Amid increasing power shortage and rising power demands, the government has announced to formulate a master plan for the development of hydropower in the country. In order to ascertain the total hydropower generation potential, a study will be commissioned this year, which will be updated every ten years. The process of granting license for hydropower projects will be made scientific and transparent. "One door unit will be established for facilitating the implementation of projects and Nepal Electricity Authority, Electricity Development Department and Water and Energy Commission will be restructured in a timely manner," the policy and programs stated.

The Government would also prepare a master plan to strengthen the electricity supply system across the country. Under the program of "Light for All", a master plan on electrification will be prepared and "People’s Desire, Bright City" programme will also be implemented by setting up street lamps in the Kathmandu Valley and other major cities.

To enhance the involvement of local institutions and people, "People’s Hydro Power Programme" will be launched in an effective manner, the President said.

In order to promote investment-friendly environment, maximum efforts will be made to gradually reduce the cost of business transaction," said the Government in its policies and programmes for the coming fiscal. The Government has also announced that the revenue policy will be reviewed to help increase investment and promote exports and the Revenue Board will be constituted for effective revenue administration.

In a major policy departure to lure more savings from the informal to the formal sectors, the Government has announced to amend the existing system of obligatory declaration of income source in financial transactions and enact additional laws to make all financial transactions transparent as per the international standards. As per the existing provision, income source must be declared while depositing over rupees one million in a bank or a financial institution.

The Government has also announced to bring wilful defaulters of bank loans and those who divert loans to areas other than those for which they are sanctioned by banks and financial institutions, within the scope of legal action. The Government has also expressed commitment to take stringent legal actions against those involved in revenue leakage and revenue fraud through the use of duplicate VAT bills.

In order to regulate and monitor economic crime control and money laundering, the Government has announced to formulate necessary policy and legal and institutional arrangements in line with international standards by strengthening mechanism such as Money Laundering Investigation Department and Fiscal Information Unit.
< class="text11verdana">Source:, July 3, 2011

< class="heading12boldGeorgia">Ex-king laments futile sacrifice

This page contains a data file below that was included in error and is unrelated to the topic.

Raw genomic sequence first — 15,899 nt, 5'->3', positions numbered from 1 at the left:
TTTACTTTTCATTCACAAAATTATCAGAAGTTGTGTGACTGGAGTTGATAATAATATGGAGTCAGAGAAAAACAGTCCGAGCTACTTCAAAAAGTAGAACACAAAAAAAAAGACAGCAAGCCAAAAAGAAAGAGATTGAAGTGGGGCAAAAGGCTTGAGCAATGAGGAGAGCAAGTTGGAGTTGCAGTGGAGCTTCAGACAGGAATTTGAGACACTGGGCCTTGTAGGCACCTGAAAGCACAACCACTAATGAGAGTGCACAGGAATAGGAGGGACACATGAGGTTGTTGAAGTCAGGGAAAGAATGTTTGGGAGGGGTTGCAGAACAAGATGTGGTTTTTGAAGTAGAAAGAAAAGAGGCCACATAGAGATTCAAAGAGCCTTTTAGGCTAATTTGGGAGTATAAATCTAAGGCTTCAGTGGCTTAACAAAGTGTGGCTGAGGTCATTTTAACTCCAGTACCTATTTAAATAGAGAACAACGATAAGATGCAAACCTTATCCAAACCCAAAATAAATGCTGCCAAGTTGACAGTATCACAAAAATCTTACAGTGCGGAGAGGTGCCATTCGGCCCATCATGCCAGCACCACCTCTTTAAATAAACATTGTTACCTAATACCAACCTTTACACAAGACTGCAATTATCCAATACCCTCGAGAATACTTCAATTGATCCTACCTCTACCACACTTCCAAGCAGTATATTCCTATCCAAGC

Former king Gyanendra Shah has expressed dissatisfaction with the minimal progress made in creating a peaceful and prosperous Nepal after he gave up the throne. Addressing a news conference on his 65th birthday, Gyanendra said "I have not witnessed any fruitful result after my sacrifice of the throne in the hope of achieving sustainable peace progress, full-fledged democracy and national unity." He however clarified that delay did not necessarily mean denial and therefore "we should be optimistic about the future".

Family members, well-wishers and a large gathering of followers and royalists greeted Gyanendra on his birthday. They offered flowers and gifts to their former ruler.
< class="text11verdana">Source: The Himalayan Times, July 7, 2011

< class="heading12boldGeorgia">60 housemaids sent home from Kuwait

The Nepali Embassy in Kuwait has sent 60 run-away housemaids back to Nepal. The women workers had been taking shelter at the embassy after running away from their work places due to mistreatment.

Similarly, over 40 such run-away maids who had been taking shelter at the embassy for a long time, were also sent back home over the past two weeks. . Likewise, 48 maids had been sent back through deportation centres three weeks ago. Reports said that, 95 percent of these maids were illegally trafficked via third countries at different times.

According to the embassy, hardly 15 percent of them possessed passports while others were issued travel documents by the Embassy free of cost. "Most of the trafficked maids possess either tampered or fake and forged passports when they enter," the embassy said in a statement.
< class="text11verdana">Source:, July 1, 2011

Notes: Kuwait announced a four-month amnesty in February for illegal foreign workers to leave the country without fines. The Embassy of Nepal in Kuwait has issued over 3,500 travel documents since then, to male and female workers from the country who had run away from their work places, and were staying and working illegally in other places. Although there is no official data, it is estimated that there are over 52,000 Nepali workers in Kuwait, mostly in the domestic sector. The Kuwait Government put their number at 40,000, in May.

Kuwait had earlier suspended the entry of Nepali workers in the organized sector except under government contracts. The suspension was withdrawn last year after the new Embassy of Nepal was opened. < class="heading12boldGeorgia">Teachers’ strike hits Kathmandu schools